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The Lottery April 11, 2013

Posted by indigobunting in Uncategorized.
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Two nights ago, I finished one of the books from the towering to-be-read pile. It was a good read, a fast read. But now I’m at an awkward reading point. I will soon leave for a trip to Arizona. If I start a novel, I will want to take it with me. If I’ve nearly finished it, I won’t want it to take up precious travel space. If I haven’t finished and I leave it behind, I’ll lose the thread. (No, I don’t have an e-reader, and no, that isn’t happening anytime soon.)

So I feel I must turn to collections of short pieces so I don’t get too attached.

And last night—finally!—I read Shirley Jackson’s “The Lottery.”

I’ve been meaning to read this story for years. Possibly decades. Sewa Yoleme gave me a wonderful collection of Jackson, and there it has been, sitting in that towering pile.

It’s a little masterpiece, disturbing in all its calm nonhorror until the very end. It’s so short and straightforward that I’m convinced that I’ve read way more about this story than its actual length. (If you don’t know it, read it, or read all about it online.)

What was more surprising to me was Jackson’s 1960 essay, “Biography of a Story,” which included the well-known facts of countless letters she and the New Yorker received, canceled subscriptions, etc. But she quotes many of the letters, which demand both answers to what the story means and names of actual locations where events like this take place.

I realize the story was written in 1948 and I am commenting from 2013 (when The Hunger Games and Survivor could be accused of being derivative). But my reaction is, What do you mean what does the story mean? and This is fiction! and Could you really be that stupid?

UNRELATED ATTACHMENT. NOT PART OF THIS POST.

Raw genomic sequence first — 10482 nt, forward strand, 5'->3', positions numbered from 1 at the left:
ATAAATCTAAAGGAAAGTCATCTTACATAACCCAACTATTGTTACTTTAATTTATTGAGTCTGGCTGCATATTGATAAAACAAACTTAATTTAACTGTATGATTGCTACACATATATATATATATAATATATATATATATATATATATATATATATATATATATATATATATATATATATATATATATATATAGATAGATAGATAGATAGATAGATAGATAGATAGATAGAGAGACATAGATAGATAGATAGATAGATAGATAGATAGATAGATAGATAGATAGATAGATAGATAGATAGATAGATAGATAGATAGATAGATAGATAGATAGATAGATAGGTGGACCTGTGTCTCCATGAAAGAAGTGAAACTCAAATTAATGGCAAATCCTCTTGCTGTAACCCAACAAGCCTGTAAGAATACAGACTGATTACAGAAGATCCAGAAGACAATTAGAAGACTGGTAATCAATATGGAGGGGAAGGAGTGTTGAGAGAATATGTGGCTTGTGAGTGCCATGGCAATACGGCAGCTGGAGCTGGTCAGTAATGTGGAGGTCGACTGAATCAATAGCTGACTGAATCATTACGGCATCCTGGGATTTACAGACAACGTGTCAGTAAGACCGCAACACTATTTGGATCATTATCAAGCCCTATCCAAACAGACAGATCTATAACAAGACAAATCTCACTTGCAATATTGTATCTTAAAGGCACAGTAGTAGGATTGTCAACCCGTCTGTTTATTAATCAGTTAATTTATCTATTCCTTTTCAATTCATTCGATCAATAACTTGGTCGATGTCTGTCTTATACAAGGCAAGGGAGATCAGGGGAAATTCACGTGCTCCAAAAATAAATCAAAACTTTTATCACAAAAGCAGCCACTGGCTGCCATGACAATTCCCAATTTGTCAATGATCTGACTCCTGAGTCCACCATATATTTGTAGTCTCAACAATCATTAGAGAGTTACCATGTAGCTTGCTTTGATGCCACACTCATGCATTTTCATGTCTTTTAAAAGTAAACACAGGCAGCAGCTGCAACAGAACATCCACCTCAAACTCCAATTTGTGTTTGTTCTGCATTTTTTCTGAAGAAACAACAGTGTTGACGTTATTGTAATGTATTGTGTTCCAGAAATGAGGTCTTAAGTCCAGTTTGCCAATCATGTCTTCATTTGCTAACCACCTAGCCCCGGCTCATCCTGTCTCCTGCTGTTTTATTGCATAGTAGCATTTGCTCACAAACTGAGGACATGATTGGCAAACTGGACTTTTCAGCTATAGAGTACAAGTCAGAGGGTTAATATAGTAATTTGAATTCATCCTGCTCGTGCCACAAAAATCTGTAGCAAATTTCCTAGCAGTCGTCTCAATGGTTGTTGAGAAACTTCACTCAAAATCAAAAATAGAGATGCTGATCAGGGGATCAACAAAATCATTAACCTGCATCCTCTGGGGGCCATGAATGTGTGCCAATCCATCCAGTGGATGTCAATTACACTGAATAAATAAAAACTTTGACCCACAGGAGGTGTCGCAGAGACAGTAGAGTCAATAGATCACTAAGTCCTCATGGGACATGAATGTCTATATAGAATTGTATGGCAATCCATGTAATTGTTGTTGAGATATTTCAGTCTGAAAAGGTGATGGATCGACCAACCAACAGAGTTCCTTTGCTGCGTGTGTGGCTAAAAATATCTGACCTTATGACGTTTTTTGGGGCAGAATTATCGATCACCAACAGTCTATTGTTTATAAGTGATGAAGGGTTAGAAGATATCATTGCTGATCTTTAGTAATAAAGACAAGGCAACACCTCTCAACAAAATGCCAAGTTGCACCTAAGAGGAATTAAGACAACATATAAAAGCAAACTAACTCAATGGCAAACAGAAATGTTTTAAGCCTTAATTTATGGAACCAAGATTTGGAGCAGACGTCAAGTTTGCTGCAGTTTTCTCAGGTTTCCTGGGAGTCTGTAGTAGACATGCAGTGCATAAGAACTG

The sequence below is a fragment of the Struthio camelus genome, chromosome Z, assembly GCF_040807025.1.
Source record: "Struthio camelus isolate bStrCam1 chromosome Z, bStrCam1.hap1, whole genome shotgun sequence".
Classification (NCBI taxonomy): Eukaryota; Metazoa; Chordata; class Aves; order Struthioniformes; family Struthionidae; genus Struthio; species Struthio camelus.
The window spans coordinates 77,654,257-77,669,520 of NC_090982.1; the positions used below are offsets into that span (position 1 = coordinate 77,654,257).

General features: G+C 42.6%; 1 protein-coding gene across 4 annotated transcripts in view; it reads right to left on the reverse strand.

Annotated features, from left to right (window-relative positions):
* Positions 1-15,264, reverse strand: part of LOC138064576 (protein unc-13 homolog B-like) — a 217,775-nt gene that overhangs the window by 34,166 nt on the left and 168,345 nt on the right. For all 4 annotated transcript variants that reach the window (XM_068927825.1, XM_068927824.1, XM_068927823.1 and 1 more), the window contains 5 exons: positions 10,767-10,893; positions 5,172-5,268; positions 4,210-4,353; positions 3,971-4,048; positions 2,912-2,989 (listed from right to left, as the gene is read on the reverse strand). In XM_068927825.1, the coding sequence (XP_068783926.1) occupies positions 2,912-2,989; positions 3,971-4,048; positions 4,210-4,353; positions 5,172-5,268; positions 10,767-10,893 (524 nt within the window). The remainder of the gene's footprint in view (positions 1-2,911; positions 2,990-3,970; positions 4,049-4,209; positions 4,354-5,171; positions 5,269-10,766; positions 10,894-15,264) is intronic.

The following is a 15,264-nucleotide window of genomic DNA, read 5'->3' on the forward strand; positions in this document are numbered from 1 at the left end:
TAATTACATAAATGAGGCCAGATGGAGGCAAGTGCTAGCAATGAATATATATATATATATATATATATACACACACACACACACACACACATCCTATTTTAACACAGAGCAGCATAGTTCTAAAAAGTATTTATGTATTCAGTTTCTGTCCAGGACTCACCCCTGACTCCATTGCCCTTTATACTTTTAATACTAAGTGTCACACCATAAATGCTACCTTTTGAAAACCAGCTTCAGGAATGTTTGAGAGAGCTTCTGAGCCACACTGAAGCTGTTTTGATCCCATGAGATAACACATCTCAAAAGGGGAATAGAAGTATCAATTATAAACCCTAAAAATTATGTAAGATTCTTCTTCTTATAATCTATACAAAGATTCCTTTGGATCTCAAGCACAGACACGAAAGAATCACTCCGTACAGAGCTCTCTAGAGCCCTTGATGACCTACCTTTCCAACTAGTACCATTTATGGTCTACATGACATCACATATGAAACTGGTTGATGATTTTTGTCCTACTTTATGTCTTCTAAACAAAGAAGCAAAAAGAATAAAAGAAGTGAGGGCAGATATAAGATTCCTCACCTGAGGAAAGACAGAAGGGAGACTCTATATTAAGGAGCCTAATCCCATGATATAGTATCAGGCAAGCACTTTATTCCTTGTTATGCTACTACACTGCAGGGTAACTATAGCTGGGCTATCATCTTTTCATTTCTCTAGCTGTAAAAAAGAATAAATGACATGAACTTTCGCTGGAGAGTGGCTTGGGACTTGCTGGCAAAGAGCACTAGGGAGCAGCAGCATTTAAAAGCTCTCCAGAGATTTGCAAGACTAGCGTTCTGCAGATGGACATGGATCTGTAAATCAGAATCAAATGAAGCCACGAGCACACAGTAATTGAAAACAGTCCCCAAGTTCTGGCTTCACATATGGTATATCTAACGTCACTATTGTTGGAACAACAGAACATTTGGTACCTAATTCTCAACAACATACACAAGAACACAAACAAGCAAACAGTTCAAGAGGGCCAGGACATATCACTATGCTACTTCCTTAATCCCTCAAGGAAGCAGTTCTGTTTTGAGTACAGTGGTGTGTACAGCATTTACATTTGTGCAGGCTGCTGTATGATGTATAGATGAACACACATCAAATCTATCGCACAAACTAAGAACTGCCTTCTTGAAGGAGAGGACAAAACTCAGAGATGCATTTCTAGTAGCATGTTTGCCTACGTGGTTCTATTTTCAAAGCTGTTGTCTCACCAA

But the answer, of course, is yes, they could be that stupid, because people are today, so why would 1948 be any different?

Yet I have my prejudices about who reads the New Yorker, and I assume it is those kind of people who have always read the New Yorker, and I don’t think of them as stupid. Maybe my assumption is stupid.

Maybe I am the one who is stupid, taking a story to be a story.

“It isn’t fair, it isn’t right,” I scream . . .

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Comments»

1. Eulalia Benejam Cobb - April 12, 2013

It’s amazing how many supposedly intelligent people cannot distinguish between fiction and reality, and think that characters go on with their little lives after the story ends.

I empathize with your travel reading dilemmas. Fortunately, some airports have fairly decent bookstores.

Bon voyage!

2. Helen - April 16, 2013

I’ve even seen airport bookstores that let you buy a book and return it later and get some money back. Sort of like an overpriced (which is anything other than free) library.

I must read this story after reading this post.

3. Helen - April 16, 2013

Ah ha, I have defeated WordPress and its attempts to block my comments!

indigobunting - April 17, 2013

Helen kicks ass. (I’m so glad. I don’t understand all these complications!)

4. Dona - May 5, 2013

I adore Shirley Jackson and wanted to visit Bennington when I was in Vermont — but we didn’t have time.

You must read We Have Always Lived in the Castle. It was written, sort of, in a retaliation for how she was treated after writing the Lottery and takes place in the very same town.

Another great book of hers — is “Life Among the Savages” about raising her kids in Bennington.

I bought “Come Along With Me” but have not read it yet.

indigobunting - May 6, 2013

Dona, the wonderful collected works book I have has both those in it!


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